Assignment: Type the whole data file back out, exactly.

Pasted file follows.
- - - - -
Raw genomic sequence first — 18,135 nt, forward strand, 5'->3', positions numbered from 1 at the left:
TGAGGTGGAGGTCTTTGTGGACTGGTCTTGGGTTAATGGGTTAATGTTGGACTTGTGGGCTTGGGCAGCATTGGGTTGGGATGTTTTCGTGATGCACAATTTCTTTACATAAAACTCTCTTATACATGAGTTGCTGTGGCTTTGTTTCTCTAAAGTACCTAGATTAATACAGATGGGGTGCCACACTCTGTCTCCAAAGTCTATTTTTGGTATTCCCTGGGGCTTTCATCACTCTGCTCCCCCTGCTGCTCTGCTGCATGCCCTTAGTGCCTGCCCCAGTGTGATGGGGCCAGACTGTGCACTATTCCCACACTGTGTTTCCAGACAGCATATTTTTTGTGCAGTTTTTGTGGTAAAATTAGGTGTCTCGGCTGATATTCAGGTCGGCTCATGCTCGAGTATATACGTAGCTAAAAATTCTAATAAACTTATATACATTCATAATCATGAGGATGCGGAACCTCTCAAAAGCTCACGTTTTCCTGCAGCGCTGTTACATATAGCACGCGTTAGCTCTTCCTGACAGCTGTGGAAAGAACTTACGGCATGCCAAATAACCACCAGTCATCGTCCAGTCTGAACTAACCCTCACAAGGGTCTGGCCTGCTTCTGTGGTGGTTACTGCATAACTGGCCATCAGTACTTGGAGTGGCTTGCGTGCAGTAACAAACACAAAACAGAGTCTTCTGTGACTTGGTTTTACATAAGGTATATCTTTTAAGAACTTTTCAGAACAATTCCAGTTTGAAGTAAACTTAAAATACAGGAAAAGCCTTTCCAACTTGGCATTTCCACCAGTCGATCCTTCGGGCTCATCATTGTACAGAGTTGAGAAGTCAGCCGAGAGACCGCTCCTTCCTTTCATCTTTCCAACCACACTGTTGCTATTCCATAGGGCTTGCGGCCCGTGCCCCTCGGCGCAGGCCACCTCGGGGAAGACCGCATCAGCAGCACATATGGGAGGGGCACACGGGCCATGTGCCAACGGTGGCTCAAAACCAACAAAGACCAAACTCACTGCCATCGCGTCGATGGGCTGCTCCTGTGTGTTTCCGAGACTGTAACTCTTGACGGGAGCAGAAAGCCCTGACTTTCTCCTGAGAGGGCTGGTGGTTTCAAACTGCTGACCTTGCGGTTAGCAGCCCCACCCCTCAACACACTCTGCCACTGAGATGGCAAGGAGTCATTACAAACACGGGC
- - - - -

Raw genomic sequence first — 18,135 nt, forward strand, 5'->3', positions numbered from 1 at the left:
TGAGGTGGAGGTCTTTGTGGACTGGTCTTGGGTTAATGGGTTAATGTTGGACTTGTGGGCTTGGGCAGCATTGGGTTGGGATGTTTTCGTGATGCACAATTTCTTTACATAAAACTCTCTTATACATGAGTTGCTGTGGCTTTGTTTCTCTAAAGTACCTAGATTAATACAGATGGGGTGCCACACTCTGTCTCCAAAGTCTATTTTTGGTATTCCCTGGGGCTTTCATCACTCTGCTCCCCCTGCTGCTCTGCTGCATGCCCTTAGTGCCTGCCCCAGTGTGATGGGGCCAGACTGTGCACTATTCCCACACTGTGTTTCCAGACAGCATATTTTTTGTGCAGTTTTTGTGGTAAAATTAGGTGTCTCGGCTGATATTCAGGTCGGCTCATGCTCGAGTATATACGTAGCTAAAAATTCTAATAAACTTATATACATTCATAATCATGAGGATGCGGAACCTCTCAAAAGCTCACGTTTTCCTGCAGCGCTGTTACATATAGCACGCGTTAGCTCTTCCTGACAGCTGTGGAAAGAACTTACGGCATGCCAAATAACCACCAGTCATCGTCCAGTCTGAACTAACCCTCACAAGGGTCTGGCCTGCTTCTGTGGTGGTTACTGCATAACTGGCCATCAGTACTTGGAGTGGCTTGCGTGCAGTAACAAACACAAAACAGAGTCTTCTGTGACTTGGTTTTACATAAGGTATATCTTTTAAGAACTTTTCAGAACAATTCCAGTTTGAAGTAAACTTAAAATACAGGAAAAGCCTTTCCAACTTGGCATTTCCACCAGTCGATCCTTCGGGCTCATCATTGTACAGAGTTGAGAAGTCAGCCGAGAGACCGCTCCTTCCTTTCATCTTTCCAACCACACTGTTGCTATTCCATAGGGCTTGCGGCCCGTGCCCCTCGGCGCAGGCCACCTCGGGGAAGACCGCATCAGCAGCACATATGGGAGGGGCACACGGGCCATGTGCCAACGGTGGCTCAAAACCAACAAAGACCAAACTCACTGCCATCGCGTCGATGGGCTGCTCCTGTGTGTTTCCGAGACTGTAACTCTTGACGGGAGCAGAAAGCCCTGACTTTCTCCTGAGAGGGCTGGTGGTTTCAAACTGCTGACCTTGCGGTTAGCAGCCCCACCCCTCAACACACTCTGCCACTGAGATGGCAAGGAGTCATTACAAACACGGGC